He said without the support of many people, becoming a Senior Scholar and graduating would not have been possible.
“I definitely could not have done it alone,” he said. “I am very grateful for the many people around me. I would like to thank my family for all the sacrifices they have made to help me reach my goal of getting a degree. I am especially grateful for my wife who was able to take care of things while I finished school. I also could not have done it without the support of my brothers that I work with who gave me the time I needed to get my schoolwork done.” He also praised his “great teacher, mentor and friend” Betty Cossitt. “She recruited me to do the dual major of Finance and Accounting and showed me the possibilities I had,” he said. “The road has been long and the bumps have sometimes been hard, but I am proud to say that I got it done. It is a special opportunity to go to college and get a degree.”
College of Education
Senior Scholar: Jamie Sparks
Faculty Mentor: David Crowther, professor of Curriculum, Teaching and Learning
Although it was a last-minute decision to attend the University, it was a decision that Jamie Sparks has never regretted. “UNR instantly felt like home, providing a perfect balance of excitement and familiarity,” she said. “Beautiful campus, wonderful weather, exciting college life, and yet still only an hour plane ride from my family back in Las Vegas.“
Unlike some freshmen, who often struggle to choose a major, Sparks knew right away what her life’s work would be.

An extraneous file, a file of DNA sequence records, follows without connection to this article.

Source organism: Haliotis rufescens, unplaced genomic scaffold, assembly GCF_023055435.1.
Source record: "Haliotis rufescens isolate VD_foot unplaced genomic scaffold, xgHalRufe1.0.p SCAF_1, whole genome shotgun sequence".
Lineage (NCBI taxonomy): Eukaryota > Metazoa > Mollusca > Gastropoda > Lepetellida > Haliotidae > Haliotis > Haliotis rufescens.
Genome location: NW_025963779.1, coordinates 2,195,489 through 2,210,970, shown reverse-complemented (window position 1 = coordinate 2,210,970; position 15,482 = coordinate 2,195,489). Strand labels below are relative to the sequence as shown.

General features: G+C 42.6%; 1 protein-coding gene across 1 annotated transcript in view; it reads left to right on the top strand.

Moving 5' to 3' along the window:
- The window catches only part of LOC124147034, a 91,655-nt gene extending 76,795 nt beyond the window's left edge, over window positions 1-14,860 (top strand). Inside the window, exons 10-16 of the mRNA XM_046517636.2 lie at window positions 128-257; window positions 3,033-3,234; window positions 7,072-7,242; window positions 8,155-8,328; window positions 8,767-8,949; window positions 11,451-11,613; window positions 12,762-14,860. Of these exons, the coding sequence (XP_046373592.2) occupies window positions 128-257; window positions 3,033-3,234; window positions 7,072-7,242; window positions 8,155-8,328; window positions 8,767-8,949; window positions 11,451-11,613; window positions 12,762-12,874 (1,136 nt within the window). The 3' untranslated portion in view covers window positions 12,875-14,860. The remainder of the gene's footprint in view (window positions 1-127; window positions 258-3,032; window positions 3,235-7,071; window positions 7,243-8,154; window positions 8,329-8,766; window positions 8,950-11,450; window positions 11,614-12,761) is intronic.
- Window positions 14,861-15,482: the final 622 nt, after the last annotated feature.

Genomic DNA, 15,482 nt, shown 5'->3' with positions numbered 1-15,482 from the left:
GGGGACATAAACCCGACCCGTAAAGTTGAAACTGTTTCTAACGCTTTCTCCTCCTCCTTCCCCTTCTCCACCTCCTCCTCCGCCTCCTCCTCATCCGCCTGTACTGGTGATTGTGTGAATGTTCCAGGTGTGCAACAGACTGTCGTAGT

“I knew exactly what I wanted coming in to my first semester and I never wavered,” she said. “I wanted to be an elementary school teacher. My college courses were so interesting to me because they were relevant and valuable to my future career. Throughout my years at UNR, I was like a sponge— taking notes, discussing great lesson ideas, and sharing effective strategies with colleagues and peers. I wanted to learn whatever I could in order to become an effective teacher. “
She had many outstanding professors, but one, her faculty mentor, David Crowther, left a lasting impression that continues to inspire Sparks.
“His incredible wealth of knowledge and his passion for learning and teaching were contagious,” she said. “I wanted to inspire and excite my future students about learning the way that he inspired and excited me. I want to give a special thanks to him for equipping me with the tools to become the best teacher that I can be.”
College of Engineering
Senior Scholar: Nicholas Ryan Aboumrad
Faculty Mentor: Dean Adams, professor of Engineering
From an early age, Nicholas Ryan Aboumrad knew that he wanted to be an engineer.
“I started thinking back over the past four years and was trying to remember why I decided to go into engineering,” Aboumrad said. “The more I thought about it, the more I realized I was destined for engineering long before I knew what it was. Growing up, my favorite question was why? Why are things the way they are? I was never satisfied with not knowing. I also spent hours building Legos, snapping together K’NEX, and taking things apart just to try and put them back together. Even though I wasn’t always able to get everything back in working order, it made for some good stories.”